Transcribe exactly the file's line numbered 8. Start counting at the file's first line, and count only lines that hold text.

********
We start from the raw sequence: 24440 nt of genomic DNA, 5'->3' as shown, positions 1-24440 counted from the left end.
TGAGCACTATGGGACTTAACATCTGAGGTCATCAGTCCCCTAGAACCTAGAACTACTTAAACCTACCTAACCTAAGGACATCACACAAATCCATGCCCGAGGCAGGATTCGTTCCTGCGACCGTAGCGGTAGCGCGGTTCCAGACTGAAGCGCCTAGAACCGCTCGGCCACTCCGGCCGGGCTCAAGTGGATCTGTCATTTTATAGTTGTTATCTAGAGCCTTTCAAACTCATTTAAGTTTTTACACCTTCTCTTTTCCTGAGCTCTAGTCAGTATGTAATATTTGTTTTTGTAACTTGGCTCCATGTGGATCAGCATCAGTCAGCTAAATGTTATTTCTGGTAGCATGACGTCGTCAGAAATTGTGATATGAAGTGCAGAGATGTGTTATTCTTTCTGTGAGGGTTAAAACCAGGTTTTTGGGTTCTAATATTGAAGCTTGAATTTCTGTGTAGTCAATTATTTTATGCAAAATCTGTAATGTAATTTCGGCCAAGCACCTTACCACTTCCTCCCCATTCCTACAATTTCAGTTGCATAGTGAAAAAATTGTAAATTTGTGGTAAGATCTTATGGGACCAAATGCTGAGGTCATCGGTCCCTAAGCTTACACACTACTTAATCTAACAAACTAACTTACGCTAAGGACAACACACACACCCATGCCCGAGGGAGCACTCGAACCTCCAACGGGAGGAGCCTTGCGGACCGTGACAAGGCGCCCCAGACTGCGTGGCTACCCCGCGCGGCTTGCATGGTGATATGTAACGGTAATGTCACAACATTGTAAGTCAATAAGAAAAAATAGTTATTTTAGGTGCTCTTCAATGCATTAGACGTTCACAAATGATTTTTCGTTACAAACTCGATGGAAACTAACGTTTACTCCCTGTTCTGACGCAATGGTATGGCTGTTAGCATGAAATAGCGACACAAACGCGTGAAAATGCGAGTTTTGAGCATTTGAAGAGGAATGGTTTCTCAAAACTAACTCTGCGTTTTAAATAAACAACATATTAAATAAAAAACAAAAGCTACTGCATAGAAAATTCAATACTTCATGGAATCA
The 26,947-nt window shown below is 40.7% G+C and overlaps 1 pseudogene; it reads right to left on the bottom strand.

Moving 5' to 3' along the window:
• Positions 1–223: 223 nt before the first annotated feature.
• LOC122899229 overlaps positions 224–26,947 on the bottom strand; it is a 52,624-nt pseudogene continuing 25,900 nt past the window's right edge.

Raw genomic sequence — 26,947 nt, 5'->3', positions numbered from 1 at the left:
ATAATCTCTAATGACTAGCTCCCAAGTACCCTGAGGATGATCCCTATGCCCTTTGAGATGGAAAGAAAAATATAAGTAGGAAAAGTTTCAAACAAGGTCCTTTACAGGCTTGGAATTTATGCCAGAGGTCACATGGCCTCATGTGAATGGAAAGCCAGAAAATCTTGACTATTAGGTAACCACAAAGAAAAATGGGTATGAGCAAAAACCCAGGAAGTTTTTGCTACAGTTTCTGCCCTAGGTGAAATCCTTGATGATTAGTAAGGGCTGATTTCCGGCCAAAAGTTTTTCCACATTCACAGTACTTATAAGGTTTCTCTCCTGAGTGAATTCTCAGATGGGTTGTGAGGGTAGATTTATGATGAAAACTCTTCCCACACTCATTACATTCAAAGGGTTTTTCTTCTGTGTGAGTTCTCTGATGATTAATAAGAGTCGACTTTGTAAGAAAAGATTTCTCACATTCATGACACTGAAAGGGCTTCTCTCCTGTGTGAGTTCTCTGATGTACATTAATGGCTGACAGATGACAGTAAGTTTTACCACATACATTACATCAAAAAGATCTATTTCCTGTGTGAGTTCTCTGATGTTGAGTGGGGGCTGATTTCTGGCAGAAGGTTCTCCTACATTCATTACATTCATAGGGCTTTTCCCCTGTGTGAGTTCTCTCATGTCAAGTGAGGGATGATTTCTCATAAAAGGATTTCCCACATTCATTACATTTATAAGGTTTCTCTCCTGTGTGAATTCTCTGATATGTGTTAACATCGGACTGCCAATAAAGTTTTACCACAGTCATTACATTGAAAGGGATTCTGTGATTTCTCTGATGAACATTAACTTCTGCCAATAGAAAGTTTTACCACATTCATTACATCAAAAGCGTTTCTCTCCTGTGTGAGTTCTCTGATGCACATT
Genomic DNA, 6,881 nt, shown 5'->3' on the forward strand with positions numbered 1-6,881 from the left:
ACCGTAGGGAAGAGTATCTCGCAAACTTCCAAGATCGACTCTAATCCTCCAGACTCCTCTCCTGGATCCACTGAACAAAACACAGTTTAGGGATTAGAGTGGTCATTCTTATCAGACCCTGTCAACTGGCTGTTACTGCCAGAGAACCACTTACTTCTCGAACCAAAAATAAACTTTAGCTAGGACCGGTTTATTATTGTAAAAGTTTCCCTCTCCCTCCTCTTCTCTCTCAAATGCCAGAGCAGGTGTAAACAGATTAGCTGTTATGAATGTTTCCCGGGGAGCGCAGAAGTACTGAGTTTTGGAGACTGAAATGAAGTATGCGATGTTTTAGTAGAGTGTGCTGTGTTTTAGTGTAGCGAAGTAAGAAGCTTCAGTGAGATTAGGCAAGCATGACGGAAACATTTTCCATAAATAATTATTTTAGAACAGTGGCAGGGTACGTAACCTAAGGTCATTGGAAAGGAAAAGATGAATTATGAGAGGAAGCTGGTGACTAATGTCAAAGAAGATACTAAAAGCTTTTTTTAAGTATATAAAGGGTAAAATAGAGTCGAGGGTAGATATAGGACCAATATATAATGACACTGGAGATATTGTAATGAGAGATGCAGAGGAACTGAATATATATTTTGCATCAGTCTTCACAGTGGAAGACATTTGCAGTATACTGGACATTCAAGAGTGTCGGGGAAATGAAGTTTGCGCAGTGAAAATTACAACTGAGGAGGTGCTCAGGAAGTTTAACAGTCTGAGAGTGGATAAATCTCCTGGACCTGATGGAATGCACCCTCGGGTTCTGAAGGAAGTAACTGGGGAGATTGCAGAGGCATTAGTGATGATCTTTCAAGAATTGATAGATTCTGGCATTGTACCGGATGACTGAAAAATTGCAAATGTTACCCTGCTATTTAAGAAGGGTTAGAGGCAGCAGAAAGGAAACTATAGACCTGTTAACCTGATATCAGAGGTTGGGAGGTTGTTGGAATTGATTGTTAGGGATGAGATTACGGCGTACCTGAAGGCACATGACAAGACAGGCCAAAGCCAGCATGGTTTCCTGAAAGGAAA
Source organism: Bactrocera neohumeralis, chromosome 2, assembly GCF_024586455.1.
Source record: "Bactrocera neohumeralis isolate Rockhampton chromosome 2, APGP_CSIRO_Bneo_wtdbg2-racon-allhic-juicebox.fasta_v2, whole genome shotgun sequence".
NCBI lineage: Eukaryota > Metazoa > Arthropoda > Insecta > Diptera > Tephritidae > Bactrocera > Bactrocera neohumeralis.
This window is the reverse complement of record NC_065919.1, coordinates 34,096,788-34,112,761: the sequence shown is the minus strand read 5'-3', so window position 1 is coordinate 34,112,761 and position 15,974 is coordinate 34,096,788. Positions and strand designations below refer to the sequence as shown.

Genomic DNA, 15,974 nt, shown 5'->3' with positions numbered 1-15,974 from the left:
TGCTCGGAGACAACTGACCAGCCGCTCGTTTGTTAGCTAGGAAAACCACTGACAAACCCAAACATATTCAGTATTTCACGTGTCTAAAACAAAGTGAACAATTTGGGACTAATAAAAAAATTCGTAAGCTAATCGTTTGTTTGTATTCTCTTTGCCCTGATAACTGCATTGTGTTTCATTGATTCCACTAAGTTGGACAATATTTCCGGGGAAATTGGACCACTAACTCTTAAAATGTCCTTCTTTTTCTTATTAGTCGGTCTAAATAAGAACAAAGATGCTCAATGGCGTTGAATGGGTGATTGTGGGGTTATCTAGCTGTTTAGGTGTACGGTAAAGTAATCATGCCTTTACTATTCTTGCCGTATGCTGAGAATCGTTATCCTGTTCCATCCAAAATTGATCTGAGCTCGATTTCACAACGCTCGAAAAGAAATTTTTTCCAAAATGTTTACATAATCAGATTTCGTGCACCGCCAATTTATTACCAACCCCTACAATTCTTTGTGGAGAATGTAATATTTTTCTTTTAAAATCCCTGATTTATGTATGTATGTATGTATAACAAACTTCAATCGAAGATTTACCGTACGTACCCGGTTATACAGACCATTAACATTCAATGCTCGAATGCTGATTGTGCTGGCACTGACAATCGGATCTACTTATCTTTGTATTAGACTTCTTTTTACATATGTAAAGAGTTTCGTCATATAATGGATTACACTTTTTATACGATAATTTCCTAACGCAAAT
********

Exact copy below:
ATAATCTCTAATGACTAGCTCCCAAGTACCCTGAGGATGATCCCTATGCCCTTTGAGATGGAAAGAAAAATATAAGTAGGAAAAGTTTCAAACAAGGTCCTTTACAGGCTTGGAATTTATGCCAGAGGTCACATGGCCTCATGTGAATGGAAAGCCAGAAAATCTTGACTATTAGGTAACCACAAAGAAAAATGGGTATGAGCAAAAACCCAGGAAGTTTTTGCTACAGTTTCTGCCCTAGGTGAAATCCTTGATGATTAGTAAGGGCTGATTTCCGGCCAAAAGTTTTTCCACATTCACAGTACTTATAAGGTTTCTCTCCTGAGTGAATTCTCAGATGGGTTGTGAGGGTAGATTTATGATGAAAACTCTTCCCACACTCATTACATTCAAAGGGTTTTTCTTCTGTGTGAGTTCTCTGATGATTAATAAGAGTCGACTTTGTAAGAAAAGATTTCTCACATTCATGACACTGAAAGGGCTTCTCTCCTGTGTGAGTTCTCTGATGTACATTAATGGCTGACAGATGACAGTAAGTTTTACCACATACATTACATCAAAAAGATCTATTTCCTGTGTGAGTTCTCTGATGTTGAGTGGGGGCTGATTTCTGGCAGAAGGTTCTCCTACATTCATTACATTCATAGGGCTTTTCCCCTGTGTGAGTTCTCTCATGTCAAGTGAGGGATGATTTCTCATAAAAGGATTTCCCACATTCATTACATTTATAAGGTTTCTCTCCTGTGTGAATTCTCTGATATGTGTTAACATCGGACTGCCAATAAAGTTTTACCACAGTCATTACATTGAAAGGGATTCTGTGATTTCTCTGATGAACATTAACTTCTGCCAATAGAAAGTTTTACCACATTCATTACATCAAAAGCGTTTCTCTCCTGTGTGAGTTCTCTGATGCACATT